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Salesforce Lightning brings with it more features and a better user interface. It’s very customizable, but with this flexibility comes risk. And this risk continues to grow as the customizations and configurations in Salesforce grow.
Before you know it, you have mammoth software to test in order to ensure that all that tailored functionality does not disrupt business continuity.
Jump ahead to:
The risk of not testing enough
How to test custom forms in Salesforce
The Salesforce sandbox environments
Manual testing in Salesforce
Code-based Salesforce test automation
Codeless Salesforce test automation
Video: testing forms without code
Have you ever wondered what kind of risk are you opening your business up to by not testing Salesforce? The answer is: a heightened possibility of a break in your system that might prevent employees from doing their job. And let’s be honest, no one wants that kind of disruption in their day-to-day operations.
Let’s say you have made changes to several Salesforce forms by adding custom fields. If these forms are not properly tested before they reach the live instance of Salesforce, a bug could go undetected and lead to the loss of important business data. As we know all too well, the later a bug in the system is found, the more expensive it comes.
In this blog post, we’re going to talk about finding the most effective way to test Salesforce forms, and Salesforce at large, with automation.
If you are testing forms in Salesforce, you’re probably testing other areas of Salesforce too. Testing Salesforce should take place in a sandbox environment.
By doing so, any changes made in this environment will not affect your Salesforce production organization. We’ll detail the types of sandboxes below to help you find the environment that best suits your needs.
There are four types of sandbox environments, and they are available in most editions of Salesforce.
A more detailed overview of the descriptions can be found on appfrontier.
There are a few options available on how to test custom forms in Salesforce, and they can fall under three categories: Manual testing, code-based automated testing, and codeless automated testing.
Manual testing is often done by a dedicated testing team, but it can also be done by business users that have domain knowledge. This is referred to as user acceptance testing.
With development timelines accelerating, and constant changes being introduced to Salesforce, manual testing has quickly become a bottleneck in development and costly to scale.
Automation is the obvious candidate to bring change. But, somehow, we still see businesses using manual testing. Capgemini highlights this in their World Quality Report, where they state that only 15% of all testing is automated. And Salesforce is no exception.
Is there a reason for this? Yes, and we’ll cover it in more detail in the next section.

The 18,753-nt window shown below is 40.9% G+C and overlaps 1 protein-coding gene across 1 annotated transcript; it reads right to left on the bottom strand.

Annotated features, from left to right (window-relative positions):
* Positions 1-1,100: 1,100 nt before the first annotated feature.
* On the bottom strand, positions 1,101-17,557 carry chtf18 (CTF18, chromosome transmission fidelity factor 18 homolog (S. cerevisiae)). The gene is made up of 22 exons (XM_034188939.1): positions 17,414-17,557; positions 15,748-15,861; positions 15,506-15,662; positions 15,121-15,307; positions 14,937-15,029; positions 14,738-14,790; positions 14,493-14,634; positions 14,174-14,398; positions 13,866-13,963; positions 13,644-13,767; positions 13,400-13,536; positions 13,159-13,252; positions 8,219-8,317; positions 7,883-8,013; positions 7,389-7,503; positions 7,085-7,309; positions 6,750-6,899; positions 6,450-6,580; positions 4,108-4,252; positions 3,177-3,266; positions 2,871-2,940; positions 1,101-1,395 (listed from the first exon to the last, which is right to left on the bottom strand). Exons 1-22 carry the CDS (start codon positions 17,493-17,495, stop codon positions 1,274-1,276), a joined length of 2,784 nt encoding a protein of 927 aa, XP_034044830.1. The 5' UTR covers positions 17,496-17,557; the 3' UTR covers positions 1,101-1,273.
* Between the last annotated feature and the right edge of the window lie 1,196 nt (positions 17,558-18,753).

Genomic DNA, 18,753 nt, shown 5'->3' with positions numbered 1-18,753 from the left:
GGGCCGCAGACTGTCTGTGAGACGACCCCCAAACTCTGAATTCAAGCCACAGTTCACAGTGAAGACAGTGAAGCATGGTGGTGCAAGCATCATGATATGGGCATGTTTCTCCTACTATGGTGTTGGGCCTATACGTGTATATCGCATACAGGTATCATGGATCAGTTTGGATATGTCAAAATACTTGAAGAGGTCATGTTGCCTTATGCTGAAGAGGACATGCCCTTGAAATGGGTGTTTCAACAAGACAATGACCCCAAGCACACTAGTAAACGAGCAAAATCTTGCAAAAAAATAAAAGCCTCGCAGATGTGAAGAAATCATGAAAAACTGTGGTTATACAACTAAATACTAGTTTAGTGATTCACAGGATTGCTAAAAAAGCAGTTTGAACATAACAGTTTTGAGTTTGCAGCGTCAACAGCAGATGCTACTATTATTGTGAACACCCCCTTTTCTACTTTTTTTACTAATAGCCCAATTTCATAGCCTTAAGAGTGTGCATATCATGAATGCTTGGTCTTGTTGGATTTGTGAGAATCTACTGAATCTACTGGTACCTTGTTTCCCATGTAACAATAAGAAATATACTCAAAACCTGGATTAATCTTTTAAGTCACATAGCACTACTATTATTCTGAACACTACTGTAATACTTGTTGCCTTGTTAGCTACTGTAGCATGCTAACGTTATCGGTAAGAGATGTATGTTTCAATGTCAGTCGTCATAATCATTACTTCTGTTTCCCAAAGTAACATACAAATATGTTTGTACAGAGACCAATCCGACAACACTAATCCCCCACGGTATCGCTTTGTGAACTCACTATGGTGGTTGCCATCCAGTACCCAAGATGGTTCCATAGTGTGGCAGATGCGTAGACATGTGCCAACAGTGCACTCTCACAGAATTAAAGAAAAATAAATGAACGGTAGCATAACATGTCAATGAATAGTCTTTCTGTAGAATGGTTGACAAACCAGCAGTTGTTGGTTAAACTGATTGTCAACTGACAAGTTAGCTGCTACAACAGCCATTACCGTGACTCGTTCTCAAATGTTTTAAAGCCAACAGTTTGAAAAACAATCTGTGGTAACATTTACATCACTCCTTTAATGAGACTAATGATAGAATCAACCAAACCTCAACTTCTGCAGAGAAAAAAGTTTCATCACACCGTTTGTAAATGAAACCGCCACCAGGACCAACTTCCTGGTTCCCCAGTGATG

Code-based automation is another approach to testing. There are open-sourced solutions like Selenium. And there are commercial technology-specific solutions too.
Related reading: Can You Use Selenium for Salesforce Testing?
These tools are highly technical, in that they require code-capable testers to develop, build and maintain the test automation. It’s difficult to onboard with tools like this because code-capable testers, especially ones that are proficient in APEX, are hard to come by. And those that are found are expensive to hire.
Now, that is not to say that code-capable testers are a not tremendous asset to have on your team. Rather, coding limits the number of people that can adopt and contribute to automation. This is concerning given that most testers in Salesforce are not code-capable, and are sometimes made up of Salesforce users.
If you couple this with the fact that test automation in Salesforce is extremely difficult because of its Dynamic elements and heavy DOM structure, it’s no wonder that people revert to manual testing approaches.
But not all test automation has to fall into this category. Some are much easier to adopt and maintain than others. Enter no-code automation.
In the video below, you see an example of how to test the login of Salesforce, and how to test a lead submission form.
While the video is just a demonstration, the possibilities that this type of automation opens up are vast.
It requires no coding skills, which allows all testers and users to contribute to automation. This saves you time because you don’t have to rely on coding skills. In return, you’re able to release updates and customizations faster, sustaining the level of quality your business expects. And it means you don’t have to spend days manually regression testing with every change to Salesforce.
Want to see a case of automating the testing of adding an account and a contact in Salesforce without writing a single line of code? In this on-demand webinar, you’ll see a demo of how to build test automation for custom fields.